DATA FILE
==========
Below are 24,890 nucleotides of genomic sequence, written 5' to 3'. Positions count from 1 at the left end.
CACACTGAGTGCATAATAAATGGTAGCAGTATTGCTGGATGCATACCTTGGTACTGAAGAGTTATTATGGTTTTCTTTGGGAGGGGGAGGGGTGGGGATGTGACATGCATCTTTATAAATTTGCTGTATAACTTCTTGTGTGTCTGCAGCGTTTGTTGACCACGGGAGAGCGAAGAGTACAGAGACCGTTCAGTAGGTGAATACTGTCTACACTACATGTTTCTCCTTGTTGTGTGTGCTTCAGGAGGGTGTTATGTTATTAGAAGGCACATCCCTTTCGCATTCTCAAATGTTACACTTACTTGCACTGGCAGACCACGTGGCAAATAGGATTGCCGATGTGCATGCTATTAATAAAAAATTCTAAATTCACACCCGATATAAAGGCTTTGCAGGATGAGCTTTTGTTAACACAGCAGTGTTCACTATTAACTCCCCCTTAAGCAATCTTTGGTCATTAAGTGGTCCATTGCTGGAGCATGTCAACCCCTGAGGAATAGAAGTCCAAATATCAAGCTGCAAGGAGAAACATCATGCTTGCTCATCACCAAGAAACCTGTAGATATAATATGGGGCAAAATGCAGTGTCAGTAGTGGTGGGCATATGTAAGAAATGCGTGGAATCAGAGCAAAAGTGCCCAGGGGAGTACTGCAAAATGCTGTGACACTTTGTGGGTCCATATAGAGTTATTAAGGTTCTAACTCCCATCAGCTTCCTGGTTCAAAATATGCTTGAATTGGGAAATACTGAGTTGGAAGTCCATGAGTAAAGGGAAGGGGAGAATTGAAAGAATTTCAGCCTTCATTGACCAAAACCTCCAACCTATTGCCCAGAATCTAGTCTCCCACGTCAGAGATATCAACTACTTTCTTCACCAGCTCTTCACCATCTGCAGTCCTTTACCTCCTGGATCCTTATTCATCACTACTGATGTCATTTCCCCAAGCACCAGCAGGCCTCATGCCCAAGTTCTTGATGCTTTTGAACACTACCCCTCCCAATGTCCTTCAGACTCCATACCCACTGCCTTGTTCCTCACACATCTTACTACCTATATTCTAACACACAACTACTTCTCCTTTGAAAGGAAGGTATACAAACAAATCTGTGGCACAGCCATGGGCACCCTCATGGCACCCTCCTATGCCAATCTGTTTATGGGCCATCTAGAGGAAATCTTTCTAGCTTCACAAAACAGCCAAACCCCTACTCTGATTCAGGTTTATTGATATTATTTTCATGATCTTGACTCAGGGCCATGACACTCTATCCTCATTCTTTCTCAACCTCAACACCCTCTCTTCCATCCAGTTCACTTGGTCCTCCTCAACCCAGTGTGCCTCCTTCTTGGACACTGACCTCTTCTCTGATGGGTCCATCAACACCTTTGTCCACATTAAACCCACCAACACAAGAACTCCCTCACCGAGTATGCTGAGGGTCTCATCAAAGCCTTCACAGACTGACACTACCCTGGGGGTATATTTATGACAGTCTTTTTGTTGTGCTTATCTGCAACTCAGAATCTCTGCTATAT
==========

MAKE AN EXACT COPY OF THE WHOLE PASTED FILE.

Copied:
Below are 24,890 nucleotides of genomic sequence, written 5' to 3'. Positions count from 1 at the left end.
CACACTGAGTGCATAATAAATGGTAGCAGTATTGCTGGATGCATACCTTGGTACTGAAGAGTTATTATGGTTTTCTTTGGGAGGGGGAGGGGTGGGGATGTGACATGCATCTTTATAAATTTGCTGTATAACTTCTTGTGTGTCTGCAGCGTTTGTTGACCACGGGAGAGCGAAGAGTACAGAGACCGTTCAGTAGGTGAATACTGTCTACACTACATGTTTCTCCTTGTTGTGTGTGCTTCAGGAGGGTGTTATGTTATTAGAAGGCACATCCCTTTCGCATTCTCAAATGTTACACTTACTTGCACTGGCAGACCACGTGGCAAATAGGATTGCCGATGTGCATGCTATTAATAAAAAATTCTAAATTCACACCCGATATAAAGGCTTTGCAGGATGAGCTTTTGTTAACACAGCAGTGTTCACTATTAACTCCCCCTTAAGCAATCTTTGGTCATTAAGTGGTCCATTGCTGGAGCATGTCAACCCCTGAGGAATAGAAGTCCAAATATCAAGCTGCAAGGAGAAACATCATGCTTGCTCATCACCAAGAAACCTGTAGATATAATATGGGGCAAAATGCAGTGTCAGTAGTGGTGGGCATATGTAAGAAATGCGTGGAATCAGAGCAAAAGTGCCCAGGGGAGTACTGCAAAATGCTGTGACACTTTGTGGGTCCATATAGAGTTATTAAGGTTCTAACTCCCATCAGCTTCCTGGTTCAAAATATGCTTGAATTGGGAAATACTGAGTTGGAAGTCCATGAGTAAAGGGAAGGGGAGAATTGAAAGAATTTCAGCCTTCATTGACCAAAACCTCCAACCTATTGCCCAGAATCTAGTCTCCCACGTCAGAGATATCAACTACTTTCTTCACCAGCTCTTCACCATCTGCAGTCCTTTACCTCCTGGATCCTTATTCATCACTACTGATGTCATTTCCCCAAGCACCAGCAGGCCTCATGCCCAAGTTCTTGATGCTTTTGAACACTACCCCTCCCAATGTCCTTCAGACTCCATACCCACTGCCTTGTTCCTCACACATCTTACTACCTATATTCTAACACACAACTACTTCTCCTTTGAAAGGAAGGTATACAAACAAATCTGTGGCACAGCCATGGGCACCCTCATGGCACCCTCCTATGCCAATCTGTTTATGGGCCATCTAGAGGAAATCTTTCTAGCTTCACAAAACAGCCAAACCCCTACTCTGATTCAGGTTTATTGATATTATTTTCATGATCTTGACTCAGGGCCATGACACTCTATCCTCATTCTTTCTCAACCTCAACACCCTCTCTTCCATCCAGTTCACTTGGTCCTCCTCAACCCAGTGTGCCTCCTTCTTGGACACTGACCTCTTCTCTGATGGGTCCATCAACACCTTTGTCCACATTAAACCCACCAACACAAGAACTCCCTCACCGAGTATGCTGAGGGTCTCATCAAAGCCTTCACAGACTGACACTACCCTGGGGGTATATTTATGACAGTCTTTTTGTTGTGCTTATCTGCAACTCAGAATCTCTGCTATAT